STUDENT Emily Burke is helping raise awareness of the plight of young people in strife-torn Zimbabwe.

The 17-year-old, who attends Stonyhurst College in the Ribble Valley, Lancashire, is one of ten sixth-form pupils taking part in a twinning programme with a secondary school in the Zimbabwe capital of Harare.

This is through a project called Chirwirangwe, which means "we will struggle together".

It twins Stonyhurst College with St Peter's Kubatana and aims to improve the education of the whole person in both schools, in accordance with the ethos of the Jesuit Missions, which is co-ordinating the programme.

Emily and her school friends, led by college religious studies teacher Mr Paul Warrilow, are promoting the venture by organising fundraising events.

Already they havehelped to raise £4,500.

The Bury girl, who lives in Mere View, said: "There is not enough publicity given to the plight of the people in Zimbabwe and the children's need for a good education, including orphans whose parents have died from HIV and AIDs-related illnesses.

"Chirwirangwe is a way of giving them some hope for a better life and also to raise awareness in Britain and encourage people to lend their support.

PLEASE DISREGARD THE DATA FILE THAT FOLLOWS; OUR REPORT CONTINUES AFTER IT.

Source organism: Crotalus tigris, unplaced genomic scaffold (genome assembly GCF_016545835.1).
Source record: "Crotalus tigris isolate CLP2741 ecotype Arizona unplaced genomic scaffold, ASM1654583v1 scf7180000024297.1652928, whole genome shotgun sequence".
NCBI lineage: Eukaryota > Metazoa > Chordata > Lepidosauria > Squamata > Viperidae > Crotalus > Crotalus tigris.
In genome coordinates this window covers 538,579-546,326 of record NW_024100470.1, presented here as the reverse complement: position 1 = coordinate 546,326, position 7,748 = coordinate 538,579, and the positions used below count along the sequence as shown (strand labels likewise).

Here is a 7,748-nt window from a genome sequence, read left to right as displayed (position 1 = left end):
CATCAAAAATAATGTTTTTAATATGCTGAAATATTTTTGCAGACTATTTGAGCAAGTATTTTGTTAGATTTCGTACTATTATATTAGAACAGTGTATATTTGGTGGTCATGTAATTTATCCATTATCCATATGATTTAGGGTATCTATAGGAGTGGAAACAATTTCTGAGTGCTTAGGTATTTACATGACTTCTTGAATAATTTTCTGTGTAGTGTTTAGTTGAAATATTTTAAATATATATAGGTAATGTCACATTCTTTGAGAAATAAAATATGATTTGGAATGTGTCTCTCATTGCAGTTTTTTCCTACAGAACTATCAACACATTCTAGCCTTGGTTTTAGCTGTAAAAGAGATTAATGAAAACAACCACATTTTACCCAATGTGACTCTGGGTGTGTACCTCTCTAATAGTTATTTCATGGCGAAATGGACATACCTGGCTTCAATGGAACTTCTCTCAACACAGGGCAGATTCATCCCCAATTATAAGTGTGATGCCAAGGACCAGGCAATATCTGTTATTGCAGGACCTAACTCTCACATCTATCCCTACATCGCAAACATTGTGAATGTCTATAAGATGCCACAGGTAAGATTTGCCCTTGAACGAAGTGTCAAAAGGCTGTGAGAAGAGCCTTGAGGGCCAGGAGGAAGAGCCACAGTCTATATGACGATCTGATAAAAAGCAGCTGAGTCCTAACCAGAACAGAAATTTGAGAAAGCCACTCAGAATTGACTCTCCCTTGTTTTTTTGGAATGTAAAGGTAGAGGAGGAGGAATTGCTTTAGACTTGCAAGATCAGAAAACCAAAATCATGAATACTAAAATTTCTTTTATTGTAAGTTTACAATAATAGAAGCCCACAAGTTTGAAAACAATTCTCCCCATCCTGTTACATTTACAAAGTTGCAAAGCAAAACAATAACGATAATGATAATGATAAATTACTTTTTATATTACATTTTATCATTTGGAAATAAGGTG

"So far we have raised £3,500 towards the building of the sewerage system at St Peter's and are aiming to help them purchase computers for a much-needed computer lab."

Emily continued: "Eventually, we want their students to exchange e-mails with pupils at Stonyhurst so we can get to know one another better.

"But progress is slow because there are frequent power cuts and insufficient telephone lines in Zimbabwe."

Chirwirangwe is to provide a wide range of support, including funding for building improvements, equipment, books and computers.

Pupils at Stonyhurst are benefiting by learning about what is happening politically and culturally in Zimbabwe.